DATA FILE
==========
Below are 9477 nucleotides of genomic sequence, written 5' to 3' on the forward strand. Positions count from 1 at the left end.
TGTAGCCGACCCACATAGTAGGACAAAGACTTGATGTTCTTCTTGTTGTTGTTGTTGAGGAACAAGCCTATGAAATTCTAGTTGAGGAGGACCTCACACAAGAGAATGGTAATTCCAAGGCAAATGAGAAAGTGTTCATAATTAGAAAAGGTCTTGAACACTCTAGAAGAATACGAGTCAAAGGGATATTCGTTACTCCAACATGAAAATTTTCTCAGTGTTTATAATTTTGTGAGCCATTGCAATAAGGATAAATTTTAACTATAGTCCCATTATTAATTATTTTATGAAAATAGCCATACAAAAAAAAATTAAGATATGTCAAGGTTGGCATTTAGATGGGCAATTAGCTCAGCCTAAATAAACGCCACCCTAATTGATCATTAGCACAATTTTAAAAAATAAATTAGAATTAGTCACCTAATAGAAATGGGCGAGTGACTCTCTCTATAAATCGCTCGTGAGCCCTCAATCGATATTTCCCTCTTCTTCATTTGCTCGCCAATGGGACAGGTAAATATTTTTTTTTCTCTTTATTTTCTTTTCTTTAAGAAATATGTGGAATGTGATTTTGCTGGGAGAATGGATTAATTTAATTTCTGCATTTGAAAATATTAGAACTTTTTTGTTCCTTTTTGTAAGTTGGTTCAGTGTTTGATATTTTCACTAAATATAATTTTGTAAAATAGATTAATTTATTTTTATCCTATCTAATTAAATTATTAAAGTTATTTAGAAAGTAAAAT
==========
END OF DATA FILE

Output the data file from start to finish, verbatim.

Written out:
Below are 9477 nucleotides of genomic sequence, written 5' to 3' on the forward strand. Positions count from 1 at the left end.
TGTAGCCGACCCACATAGTAGGACAAAGACTTGATGTTCTTCTTGTTGTTGTTGTTGAGGAACAAGCCTATGAAATTCTAGTTGAGGAGGACCTCACACAAGAGAATGGTAATTCCAAGGCAAATGAGAAAGTGTTCATAATTAGAAAAGGTCTTGAACACTCTAGAAGAATACGAGTCAAAGGGATATTCGTTACTCCAACATGAAAATTTTCTCAGTGTTTATAATTTTGTGAGCCATTGCAATAAGGATAAATTTTAACTATAGTCCCATTATTAATTATTTTATGAAAATAGCCATACAAAAAAAAATTAAGATATGTCAAGGTTGGCATTTAGATGGGCAATTAGCTCAGCCTAAATAAACGCCACCCTAATTGATCATTAGCACAATTTTAAAAAATAAATTAGAATTAGTCACCTAATAGAAATGGGCGAGTGACTCTCTCTATAAATCGCTCGTGAGCCCTCAATCGATATTTCCCTCTTCTTCATTTGCTCGCCAATGGGACAGGTAAATATTTTTTTTTCTCTTTATTTTCTTTTCTTTAAGAAATATGTGGAATGTGATTTTGCTGGGAGAATGGATTAATTTAATTTCTGCATTTGAAAATATTAGAACTTTTTTGTTCCTTTTTGTAAGTTGGTTCAGTGTTTGATATTTTCACTAAATATAATTTTGTAAAATAGATTAATTTATTTTTATCCTATCTAATTAAATTATTAAAGTTATTTAGAAAGTAAAAT